“It’s all about the economy, stupid,” and with that one line Bill Clinton not only set the tone of an election campaign but captured the essence of the lie that we live in.
The economy – we say it every day. Talking heads furrow their brows and mutter half rational half hopeful pronouncements about the economy as if it were the single most important thing in our every day lives.
The economy - that nebulous thing that we use to describe growth - if it’s good for the economy, then it must be good for us all. It’s a lie that fits equally snugly into political manifestos of every hue. The common good is growth.
We don’t question that. It’s about time we did.
Just to emphasize my point here is a list of things that happen outside the all-important “economic framework.”
These are the very elements that define us as humans and yet the all knowing, all seeing, all powerful economy rolls on, oblivious to the essence of us.
I suspect that that is no accident.
We have becomes pawns in a system that regards us as little more than cogs in a machine. We are, for want of a better word, wetware. We slave away within the bowels of this great beast, not knowing its purpose, nor caring. We endure, we hope and we strive to succeed in a game that rewards a chosen few and punishes the rest for not being made of the right stuff.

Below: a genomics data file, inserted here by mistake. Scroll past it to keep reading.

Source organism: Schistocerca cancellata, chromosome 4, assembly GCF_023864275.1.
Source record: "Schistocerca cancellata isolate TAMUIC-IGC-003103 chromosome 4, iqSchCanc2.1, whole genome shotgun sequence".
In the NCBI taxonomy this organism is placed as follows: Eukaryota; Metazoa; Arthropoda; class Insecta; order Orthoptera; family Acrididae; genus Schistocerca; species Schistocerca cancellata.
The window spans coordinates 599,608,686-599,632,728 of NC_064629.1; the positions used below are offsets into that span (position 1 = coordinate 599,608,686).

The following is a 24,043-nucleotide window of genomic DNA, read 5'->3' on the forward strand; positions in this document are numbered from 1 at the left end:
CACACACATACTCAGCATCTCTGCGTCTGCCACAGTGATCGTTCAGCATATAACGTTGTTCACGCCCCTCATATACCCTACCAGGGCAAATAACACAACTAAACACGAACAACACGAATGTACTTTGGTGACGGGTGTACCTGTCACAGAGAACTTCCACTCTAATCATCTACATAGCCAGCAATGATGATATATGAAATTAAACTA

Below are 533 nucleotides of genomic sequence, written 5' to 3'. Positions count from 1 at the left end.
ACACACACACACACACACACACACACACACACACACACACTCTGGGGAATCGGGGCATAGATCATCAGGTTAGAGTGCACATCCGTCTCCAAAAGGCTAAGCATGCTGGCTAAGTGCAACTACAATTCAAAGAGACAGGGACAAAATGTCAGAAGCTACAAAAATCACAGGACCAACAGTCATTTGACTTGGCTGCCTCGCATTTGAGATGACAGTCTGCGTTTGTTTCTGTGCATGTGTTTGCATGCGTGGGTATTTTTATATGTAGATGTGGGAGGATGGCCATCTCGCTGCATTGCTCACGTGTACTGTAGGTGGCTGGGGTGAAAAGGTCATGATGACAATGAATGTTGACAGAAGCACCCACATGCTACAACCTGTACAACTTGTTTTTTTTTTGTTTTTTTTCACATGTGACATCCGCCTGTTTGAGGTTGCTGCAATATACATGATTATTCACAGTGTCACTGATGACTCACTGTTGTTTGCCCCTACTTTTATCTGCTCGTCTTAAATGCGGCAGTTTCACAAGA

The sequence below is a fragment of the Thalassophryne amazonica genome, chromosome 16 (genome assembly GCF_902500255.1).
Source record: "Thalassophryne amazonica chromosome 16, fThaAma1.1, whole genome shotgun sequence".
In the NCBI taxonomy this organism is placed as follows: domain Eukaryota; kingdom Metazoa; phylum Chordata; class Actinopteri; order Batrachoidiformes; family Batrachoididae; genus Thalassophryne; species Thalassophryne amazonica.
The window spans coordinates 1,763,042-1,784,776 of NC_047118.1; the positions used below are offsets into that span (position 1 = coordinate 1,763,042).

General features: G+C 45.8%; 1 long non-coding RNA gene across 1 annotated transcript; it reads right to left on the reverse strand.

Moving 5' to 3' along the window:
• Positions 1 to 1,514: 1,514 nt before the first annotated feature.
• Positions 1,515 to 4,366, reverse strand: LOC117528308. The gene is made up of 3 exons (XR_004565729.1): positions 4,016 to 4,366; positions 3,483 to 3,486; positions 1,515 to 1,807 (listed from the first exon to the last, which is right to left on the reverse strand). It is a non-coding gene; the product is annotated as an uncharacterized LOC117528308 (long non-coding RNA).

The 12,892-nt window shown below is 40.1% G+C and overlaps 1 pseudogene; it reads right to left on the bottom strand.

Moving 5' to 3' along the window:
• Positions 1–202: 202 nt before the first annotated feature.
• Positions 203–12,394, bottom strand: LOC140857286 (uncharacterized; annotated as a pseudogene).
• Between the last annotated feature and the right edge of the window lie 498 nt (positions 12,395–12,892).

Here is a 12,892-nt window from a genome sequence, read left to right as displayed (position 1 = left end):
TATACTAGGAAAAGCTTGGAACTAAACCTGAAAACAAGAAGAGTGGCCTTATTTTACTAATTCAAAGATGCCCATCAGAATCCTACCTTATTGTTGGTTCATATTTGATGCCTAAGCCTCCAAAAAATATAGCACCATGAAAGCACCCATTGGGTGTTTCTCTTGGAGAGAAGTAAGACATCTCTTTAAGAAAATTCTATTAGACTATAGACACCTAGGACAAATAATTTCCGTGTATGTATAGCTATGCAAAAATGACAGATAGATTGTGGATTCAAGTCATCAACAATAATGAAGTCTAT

We are being shafted.
If you spend five minutes digging into wealth distribution, you will tumble down a rabbit hole involving the decline of the middle class, the abolition of tariffs, free trade agreements, student debt, the decline of real wages and inevitably the military-industrial complex and the surveillance state. But the machinations of the economy grind on – it’s management is all important. The wheels must keep turning.
But, we feed the machine. We are encouraged to buy stuff we don’t need with money we don’t have to impress people we don’t like and our actions are “good for the economy.”
This is all that we’re good for – we must consume, we must not think, we must accept our lot. We must conform.
Of course, we are entertained, with mindless reality TV, blockbuster propaganda movies, meaningless sporting contests billed as epic battles and the inane echo chambers known as social media platforms.
We aren’t meant to think. We aren’t meant to question. We are meant to be smart enough to operate the machines, spend our dollars and feed the economy.
This is electric feudalism on steroids.
Imagine if the economy crashed.
Would life be better or worse?
Imagine local communities banding together to help each other. Imagine the almighty dollar being replaced by local forms of barter. Imagine fast food enterprises disappearing. Imagine people growing their own food. Imagine a sense of community returning to your local area. Imagine the massive illicit drugs economy stalling because the rivers of guns and money that finance the operation cease. Imagine local people working in local places doing needed work because it’s needed. Imagine covert electronic surveillance of your every move stopping. Imagine local people making local decisions in the interests of local people.
Imagine people rediscovering their spirituality, creativity and sense of individuality.
They could if we started to put people first and stopped worrying about numbers.
That’s subversive thinking, but I like it a lot.